TransCanada Corp.’s Keystone XL saga continues
Why corporate railing won't erase opposition to the oil sands
Things are not getting any better for TransCanada Corp. and its proposed Keystone XL pipeline. It’s a sad story all around. The folks at the Calgary-based pipeline company probably don’t deserve all of the abuse they are taking as a result of proposing this project, which would transport crude from Alberta’s oil sands to refineries on the United States Gulf Coast. But abuse is what the company is getting – from landowners, individual environmentalists, members of U.S. Congress, the U.S. Environmental Protection Agency, the Natural Resources Defense Council and others.
The project itself seemed simple enough. Produce a bunch more bitumen from the oil sands and ship it to the Americans. Well, maybe it was necessary to ship it to the U.S. for processing because Alberta had missed the boat on the value-added thing, but still, production is good and the royalties will flow and what’s not to like about more jobs for people from the East Coast? Some observers might question why the province would support the production of more and more bitumen in the absence of a certain way to ship it to markets. But, memories are short – the natural gas bubbles of the late 1980s long forgotten – and both TransCanada and Enbridge Inc. had promised new pipelines.
But promises, as we learn at too young an age, are often meant to be broken. That seems to be the case with both Enbridge’s Northern Gateway project and TransCanada’s Keystone XL. The promised routes to market aren’t quite as easy to realize as first thought. Enbridge somehow forgot about the strength of aboriginal opposition to its pipe and TransCanada misjudged the strength of just about everybody’s opposition to the Keystone XL.
And that raises a very big question. If the development of our resources is so important to our country, if this development provides jobs and business income and revenues to all levels of government, if we as a country are so dependent on our oil and gas to drive the economy, how come all the bright lights in Calgary, Edmonton and Ottawa couldn’t see what was coming in the way of opposition to the oil sands crude and the pipes designed to transport it to market?
It’s not as if the opposition was hard to spot. In fact, it was on the front page of the New York Times. In the pages of the Economist. In the New Yorker columns of Elizabeth Kolbert. Even in the Wall Street Journal. It was also in the election platforms of the Liberals, the New Democrats and the Green Party. It was everywhere. And yet, apparently not seen or, if seen, this opposition was too quickly discounted as just the usual environmental fluff, soon to be blown away when faced with the realities of American energy needs and the long-standing, friendly, secure supplier relationship we offered them.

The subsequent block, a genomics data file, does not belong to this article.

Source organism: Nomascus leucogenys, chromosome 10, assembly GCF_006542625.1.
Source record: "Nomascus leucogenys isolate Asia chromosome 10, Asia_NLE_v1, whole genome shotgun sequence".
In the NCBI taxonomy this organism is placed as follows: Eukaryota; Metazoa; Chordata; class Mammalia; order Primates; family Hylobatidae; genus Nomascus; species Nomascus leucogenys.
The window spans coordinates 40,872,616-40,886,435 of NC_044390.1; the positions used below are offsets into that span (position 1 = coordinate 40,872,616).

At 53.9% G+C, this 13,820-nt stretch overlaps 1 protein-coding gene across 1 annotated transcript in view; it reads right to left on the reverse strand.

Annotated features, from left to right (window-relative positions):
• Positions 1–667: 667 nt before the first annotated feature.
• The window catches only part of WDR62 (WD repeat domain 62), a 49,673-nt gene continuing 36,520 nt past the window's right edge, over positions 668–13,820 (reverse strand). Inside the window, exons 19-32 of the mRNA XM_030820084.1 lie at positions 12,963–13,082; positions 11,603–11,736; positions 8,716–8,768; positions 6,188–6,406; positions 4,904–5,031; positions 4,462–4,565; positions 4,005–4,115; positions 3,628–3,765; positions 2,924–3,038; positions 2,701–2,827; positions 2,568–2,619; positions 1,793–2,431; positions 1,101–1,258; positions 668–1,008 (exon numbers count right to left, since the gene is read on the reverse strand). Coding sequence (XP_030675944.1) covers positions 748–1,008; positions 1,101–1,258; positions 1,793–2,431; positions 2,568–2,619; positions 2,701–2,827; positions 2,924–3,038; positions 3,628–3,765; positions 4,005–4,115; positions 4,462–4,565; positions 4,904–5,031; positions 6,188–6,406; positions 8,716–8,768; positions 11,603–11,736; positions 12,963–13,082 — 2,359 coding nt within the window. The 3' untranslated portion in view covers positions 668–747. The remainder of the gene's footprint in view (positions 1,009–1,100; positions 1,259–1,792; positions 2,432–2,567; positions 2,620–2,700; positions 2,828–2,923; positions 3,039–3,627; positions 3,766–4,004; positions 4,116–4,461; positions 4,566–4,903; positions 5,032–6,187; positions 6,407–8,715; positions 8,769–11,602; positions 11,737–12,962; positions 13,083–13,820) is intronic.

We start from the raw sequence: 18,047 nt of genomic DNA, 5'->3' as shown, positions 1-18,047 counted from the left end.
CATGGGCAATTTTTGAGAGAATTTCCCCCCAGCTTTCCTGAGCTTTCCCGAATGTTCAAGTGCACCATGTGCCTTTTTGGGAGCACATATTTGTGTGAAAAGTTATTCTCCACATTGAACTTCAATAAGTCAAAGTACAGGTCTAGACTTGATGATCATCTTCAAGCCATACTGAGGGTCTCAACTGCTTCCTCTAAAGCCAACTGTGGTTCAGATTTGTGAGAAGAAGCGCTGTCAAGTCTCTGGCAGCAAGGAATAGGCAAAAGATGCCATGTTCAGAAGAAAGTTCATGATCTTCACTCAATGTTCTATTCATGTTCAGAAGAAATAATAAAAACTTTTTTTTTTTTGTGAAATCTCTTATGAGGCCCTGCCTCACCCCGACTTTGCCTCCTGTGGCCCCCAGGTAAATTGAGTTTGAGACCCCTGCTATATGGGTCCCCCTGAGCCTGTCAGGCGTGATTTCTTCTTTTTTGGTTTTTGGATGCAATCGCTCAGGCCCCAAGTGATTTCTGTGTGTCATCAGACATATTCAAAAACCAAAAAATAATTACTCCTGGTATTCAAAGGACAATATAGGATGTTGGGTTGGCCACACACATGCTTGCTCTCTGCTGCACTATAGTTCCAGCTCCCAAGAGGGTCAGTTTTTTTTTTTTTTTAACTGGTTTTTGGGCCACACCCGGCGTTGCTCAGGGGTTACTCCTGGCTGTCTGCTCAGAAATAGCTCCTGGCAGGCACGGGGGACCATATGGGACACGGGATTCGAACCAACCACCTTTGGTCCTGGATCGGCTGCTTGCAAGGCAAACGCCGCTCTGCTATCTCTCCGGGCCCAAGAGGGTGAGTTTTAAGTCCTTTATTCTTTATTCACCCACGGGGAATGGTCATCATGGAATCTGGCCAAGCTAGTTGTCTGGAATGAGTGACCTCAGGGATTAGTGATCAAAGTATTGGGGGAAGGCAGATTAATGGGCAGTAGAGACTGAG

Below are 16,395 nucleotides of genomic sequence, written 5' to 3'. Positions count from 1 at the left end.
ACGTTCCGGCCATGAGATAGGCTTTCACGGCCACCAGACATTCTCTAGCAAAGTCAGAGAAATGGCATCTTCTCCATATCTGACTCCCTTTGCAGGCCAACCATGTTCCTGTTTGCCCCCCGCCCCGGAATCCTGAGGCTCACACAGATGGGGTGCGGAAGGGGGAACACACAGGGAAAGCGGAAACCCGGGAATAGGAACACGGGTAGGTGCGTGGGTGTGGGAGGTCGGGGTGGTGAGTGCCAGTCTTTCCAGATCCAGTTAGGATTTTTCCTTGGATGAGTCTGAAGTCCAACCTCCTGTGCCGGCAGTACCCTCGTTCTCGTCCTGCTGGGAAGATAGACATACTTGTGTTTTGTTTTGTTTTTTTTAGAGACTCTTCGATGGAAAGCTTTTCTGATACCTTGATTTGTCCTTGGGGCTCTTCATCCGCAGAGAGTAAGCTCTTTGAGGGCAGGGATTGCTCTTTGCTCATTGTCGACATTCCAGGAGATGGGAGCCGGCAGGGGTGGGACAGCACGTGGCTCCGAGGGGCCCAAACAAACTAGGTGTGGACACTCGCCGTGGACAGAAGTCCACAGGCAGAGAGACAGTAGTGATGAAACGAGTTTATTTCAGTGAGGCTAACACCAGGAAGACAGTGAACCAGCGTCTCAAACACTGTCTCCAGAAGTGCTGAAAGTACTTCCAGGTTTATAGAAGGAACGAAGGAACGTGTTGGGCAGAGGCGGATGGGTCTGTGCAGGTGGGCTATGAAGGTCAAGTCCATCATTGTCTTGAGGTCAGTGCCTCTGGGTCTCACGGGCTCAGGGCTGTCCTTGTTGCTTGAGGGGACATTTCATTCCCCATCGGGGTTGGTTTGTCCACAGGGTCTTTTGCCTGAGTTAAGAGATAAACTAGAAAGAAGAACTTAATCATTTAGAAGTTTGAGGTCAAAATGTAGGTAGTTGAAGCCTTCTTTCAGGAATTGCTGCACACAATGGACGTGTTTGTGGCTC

But something has changed and the bright lights better get on it really quickly or our problems with Northern Gateway and Keystone XL will only be the beginning. When ultra-conservative Republican presidential candidate Mitt Romney acknowledges climate change is happening and that humans are playing a role in that change, you know the game is pretty much up. When Chicago begins to plant new tree varieties in anticipation of climate change impacts, it’s time to pay attention and realize the debate about climate change is no longer a debate. It is here. And Canada, as a country looking to supply oil, better figure out just what that means to us.
One of those implications can be found in the U.S. opposition to Keystone XL. But the leadership of the Canadian Association of Petroleum Producers doesn’t seem to have fully understood what’s behind the opposition. Instead CAPP is choosing to rail against the Americans for trying to regulate our greenhouse gas emissions, a role CAPP feels the U.S. has no business playing.
But the Americans believe they can act against our oil sands development precisely because they think their climate is being affected by that development and that they are suffering as a result. And that view might just be the game-changer that had not been expected by the oil sands sector. Countries have always maintained some environmental oversight over what occurs within their borders. However, what we’re beginning to see now – noticeably in response to greenhouse gas emissions – is a major change in this approach.
While the impact still occurs within a country’s boundaries, the cause happens in foreign lands who continue to emit climate-changing emissions to the detriment of the receiving country. How long will that situation be allowed to last? Apparently, not very long at all. We have already seen legal challenges to this situation, with some eastern U.S. states and Canadian provinces seeking to sue over airborne emissions from coal-fired electricity plants in neighboring states.
It’s worth noting Canada has been no slouch when it comes to taking action against pollution originating from beyond its borders. A couple of years back, the National Energy Board (NEB) refused to permit an electricity transmission line from Washington state to the Lower Mainland of British Columbia because the air emissions from the proposed coal-fired power plant transporting electricity on that line would harm the Fraser River watershed air. The NEB had no jurisdiction over the plant; it would have been located in the U.S. But it killed the power line and so, no plant. So enough of the corporate railing against our opponents. We need to be seen as part of the solution to their problem. And in order to do so, we really do need to understand what they see as the problem.
More posts by Doug Matthews
- Opinion: A cultural deficit hinders pipeline expansions
- Opinion: Job growth triumphs over conservation
- Why a national energy strategy is easier said than implemented
- Looking beyond TransCanada’s summer of discontent
- Could transit treaties save an embattled pipeline?